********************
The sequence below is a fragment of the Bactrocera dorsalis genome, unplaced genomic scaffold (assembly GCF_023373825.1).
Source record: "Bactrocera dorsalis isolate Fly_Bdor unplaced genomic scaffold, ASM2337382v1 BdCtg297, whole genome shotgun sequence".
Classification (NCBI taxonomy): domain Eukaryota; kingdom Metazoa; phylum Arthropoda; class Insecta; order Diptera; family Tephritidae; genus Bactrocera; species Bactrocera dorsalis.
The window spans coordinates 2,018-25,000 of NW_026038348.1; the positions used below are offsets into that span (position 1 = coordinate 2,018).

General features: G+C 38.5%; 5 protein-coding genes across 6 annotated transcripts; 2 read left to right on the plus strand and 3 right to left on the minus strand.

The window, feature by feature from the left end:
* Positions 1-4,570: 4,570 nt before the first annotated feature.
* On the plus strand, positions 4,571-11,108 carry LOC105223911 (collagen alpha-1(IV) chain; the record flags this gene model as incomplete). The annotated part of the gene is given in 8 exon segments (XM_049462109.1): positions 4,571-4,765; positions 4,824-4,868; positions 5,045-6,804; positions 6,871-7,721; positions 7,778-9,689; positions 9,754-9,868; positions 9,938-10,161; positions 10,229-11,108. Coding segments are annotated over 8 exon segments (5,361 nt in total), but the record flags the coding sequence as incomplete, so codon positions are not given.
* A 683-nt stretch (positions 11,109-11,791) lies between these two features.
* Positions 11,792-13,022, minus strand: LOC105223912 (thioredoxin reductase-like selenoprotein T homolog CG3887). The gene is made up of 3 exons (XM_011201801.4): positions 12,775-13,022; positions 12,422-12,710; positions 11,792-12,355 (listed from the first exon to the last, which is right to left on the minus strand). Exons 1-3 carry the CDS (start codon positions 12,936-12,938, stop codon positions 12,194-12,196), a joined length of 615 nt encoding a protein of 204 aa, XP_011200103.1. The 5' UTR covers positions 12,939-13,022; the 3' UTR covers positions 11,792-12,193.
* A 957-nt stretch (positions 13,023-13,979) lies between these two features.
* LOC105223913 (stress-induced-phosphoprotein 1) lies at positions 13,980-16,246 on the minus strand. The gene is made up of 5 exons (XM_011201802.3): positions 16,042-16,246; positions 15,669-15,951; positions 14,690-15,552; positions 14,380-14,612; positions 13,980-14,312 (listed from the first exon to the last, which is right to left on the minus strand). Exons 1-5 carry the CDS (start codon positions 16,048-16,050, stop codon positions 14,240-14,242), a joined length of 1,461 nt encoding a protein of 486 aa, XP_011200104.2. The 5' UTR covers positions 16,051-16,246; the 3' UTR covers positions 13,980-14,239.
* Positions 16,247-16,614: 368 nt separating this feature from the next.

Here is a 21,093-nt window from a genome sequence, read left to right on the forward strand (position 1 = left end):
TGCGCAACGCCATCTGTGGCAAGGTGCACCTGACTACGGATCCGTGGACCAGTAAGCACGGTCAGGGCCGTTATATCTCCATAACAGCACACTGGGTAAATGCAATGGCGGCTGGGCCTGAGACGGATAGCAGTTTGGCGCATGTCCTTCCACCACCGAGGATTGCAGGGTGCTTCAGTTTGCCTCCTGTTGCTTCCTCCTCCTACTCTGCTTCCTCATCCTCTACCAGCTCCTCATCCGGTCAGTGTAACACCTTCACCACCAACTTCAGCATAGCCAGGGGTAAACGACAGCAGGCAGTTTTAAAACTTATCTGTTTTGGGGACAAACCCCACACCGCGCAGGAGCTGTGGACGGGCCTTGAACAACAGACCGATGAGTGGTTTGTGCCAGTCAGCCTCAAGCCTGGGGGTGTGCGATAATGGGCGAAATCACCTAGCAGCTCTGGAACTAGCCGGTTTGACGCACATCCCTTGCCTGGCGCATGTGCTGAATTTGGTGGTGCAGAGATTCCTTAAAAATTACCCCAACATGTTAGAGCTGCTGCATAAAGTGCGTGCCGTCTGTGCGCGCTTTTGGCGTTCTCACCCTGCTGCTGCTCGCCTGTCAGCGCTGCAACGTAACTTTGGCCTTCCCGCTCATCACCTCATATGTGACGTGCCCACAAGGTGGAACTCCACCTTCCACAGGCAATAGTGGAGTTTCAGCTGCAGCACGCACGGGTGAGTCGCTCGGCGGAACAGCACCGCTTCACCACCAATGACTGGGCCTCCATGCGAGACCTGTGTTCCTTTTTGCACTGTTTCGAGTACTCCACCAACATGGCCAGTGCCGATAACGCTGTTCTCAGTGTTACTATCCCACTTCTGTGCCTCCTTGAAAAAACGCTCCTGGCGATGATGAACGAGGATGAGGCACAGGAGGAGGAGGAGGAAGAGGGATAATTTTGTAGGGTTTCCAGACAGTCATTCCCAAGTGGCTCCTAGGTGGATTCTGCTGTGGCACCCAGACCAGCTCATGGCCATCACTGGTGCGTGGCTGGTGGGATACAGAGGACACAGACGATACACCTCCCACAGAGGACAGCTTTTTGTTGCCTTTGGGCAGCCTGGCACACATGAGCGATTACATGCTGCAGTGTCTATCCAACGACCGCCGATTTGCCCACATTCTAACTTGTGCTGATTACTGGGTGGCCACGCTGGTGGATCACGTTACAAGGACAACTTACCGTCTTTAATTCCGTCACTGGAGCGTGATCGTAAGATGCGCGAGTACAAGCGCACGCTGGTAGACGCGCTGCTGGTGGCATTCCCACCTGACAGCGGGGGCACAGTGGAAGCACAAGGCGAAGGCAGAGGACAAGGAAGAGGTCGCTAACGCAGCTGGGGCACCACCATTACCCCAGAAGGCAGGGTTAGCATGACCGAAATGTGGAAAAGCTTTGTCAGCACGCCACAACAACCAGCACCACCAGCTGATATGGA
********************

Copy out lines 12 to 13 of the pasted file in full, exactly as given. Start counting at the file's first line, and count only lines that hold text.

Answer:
* LOC105223913 (stress-induced-phosphoprotein 1) lies at positions 13,980-16,246 on the minus strand. The gene is made up of 5 exons (XM_011201802.3): positions 16,042-16,246; positions 15,669-15,951; positions 14,690-15,552; positions 14,380-14,612; positions 13,980-14,312 (listed from the first exon to the last, which is right to left on the minus strand). Exons 1-5 carry the CDS (start codon positions 16,048-16,050, stop codon positions 14,240-14,242), a joined length of 1,461 nt encoding a protein of 486 aa, XP_011200104.2. The 5' UTR covers positions 16,051-16,246; the 3' UTR covers positions 13,980-14,239.
* Positions 16,247-16,614: 368 nt separating this feature from the next.